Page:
Technology is transforming both learning and educational assessment. Concepts including virtual learning environments, on-screen testing systems and electronic portfolios have now become integral in modern education, helping to drive personalised learning. This provides benefits for learners, teachers and those involved with the administration of assessment within schools, colleges and training providers.
Principals from Cambridge International Centres gathered at a seminar in Cambridge recently to debate the role of technology in education. Hosted by Cambridge International Examinations, the 4th Cambridge International Advisory seminar brought together principals from schools in over 15 countries to discuss key issues around e-assessment and e-learning.
Cambridge International Examinations is continually reviewing and developing IT systems to support Cambridge schools, from tools to assist with the administration of exams to online professional development for teachers. The seminar provided Cambridge with an ideal opportunity to listen to schools and appreciate the main issues surrounding the development and implementation of new educational technologies, helping it to provide the best IT systems for a global customer base.
The seminar included a discussion about the exciting possibilities opened up in the classroom through e-learning tools such as virtual learning environments.
Gabriel Rshaid, Principal at St Andrew's Scots School in Argentina, said: "Technology can allow for a truly interactive delivery of the curriculum; a one-to-one experience in which students can learn without being afraid of being judged."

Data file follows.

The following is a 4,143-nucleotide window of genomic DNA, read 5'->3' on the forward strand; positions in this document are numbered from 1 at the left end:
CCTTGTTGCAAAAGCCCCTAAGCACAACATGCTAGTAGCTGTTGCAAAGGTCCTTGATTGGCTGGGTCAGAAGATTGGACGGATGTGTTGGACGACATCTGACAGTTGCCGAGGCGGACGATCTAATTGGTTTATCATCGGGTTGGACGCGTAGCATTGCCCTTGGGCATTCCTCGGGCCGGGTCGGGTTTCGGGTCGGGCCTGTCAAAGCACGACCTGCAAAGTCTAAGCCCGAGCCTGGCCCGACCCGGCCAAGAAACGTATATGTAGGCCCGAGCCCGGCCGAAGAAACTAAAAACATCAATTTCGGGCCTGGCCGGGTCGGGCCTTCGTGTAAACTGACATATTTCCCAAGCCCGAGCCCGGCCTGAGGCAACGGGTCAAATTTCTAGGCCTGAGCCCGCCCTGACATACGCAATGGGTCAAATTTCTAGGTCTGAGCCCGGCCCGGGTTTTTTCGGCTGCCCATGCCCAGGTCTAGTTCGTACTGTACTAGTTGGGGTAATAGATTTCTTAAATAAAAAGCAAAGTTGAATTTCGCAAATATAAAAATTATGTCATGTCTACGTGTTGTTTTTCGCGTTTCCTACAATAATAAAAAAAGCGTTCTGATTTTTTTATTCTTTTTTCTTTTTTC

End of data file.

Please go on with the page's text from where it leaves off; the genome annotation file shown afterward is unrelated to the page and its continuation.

Supporting and delivering assessment by digital means is playing an increasingly significant role in examining. For instance, Cambridge International Examinations' computer-based IGCSE Geography assessment has provided students in Kuwait with an opportunity to engage in practical simulations for the first time.
Students entered a simulated tropical rainforest environment, where they were asked to complete a series of practical tasks – such as rainfall collection and measurement – using animated, interactive tools, logging their results into the testing programme as they proceeded. Without such online developments the students would not be able to carry out a practical study of rivers – as there are no rivers in Kuwait.
Technology is also being used outside the classroom to enhance the marking process for 'traditional' exam papers. In 2008, Cambridge Assessment marked more than three million scanned scripts on screen – enabling us to spare many examiners the inconvenience of managing large volumes involved in a paper-based process and giving them access to the many advantages of a digitised environment. Positive feedback from examiners on screen marking is encouraging.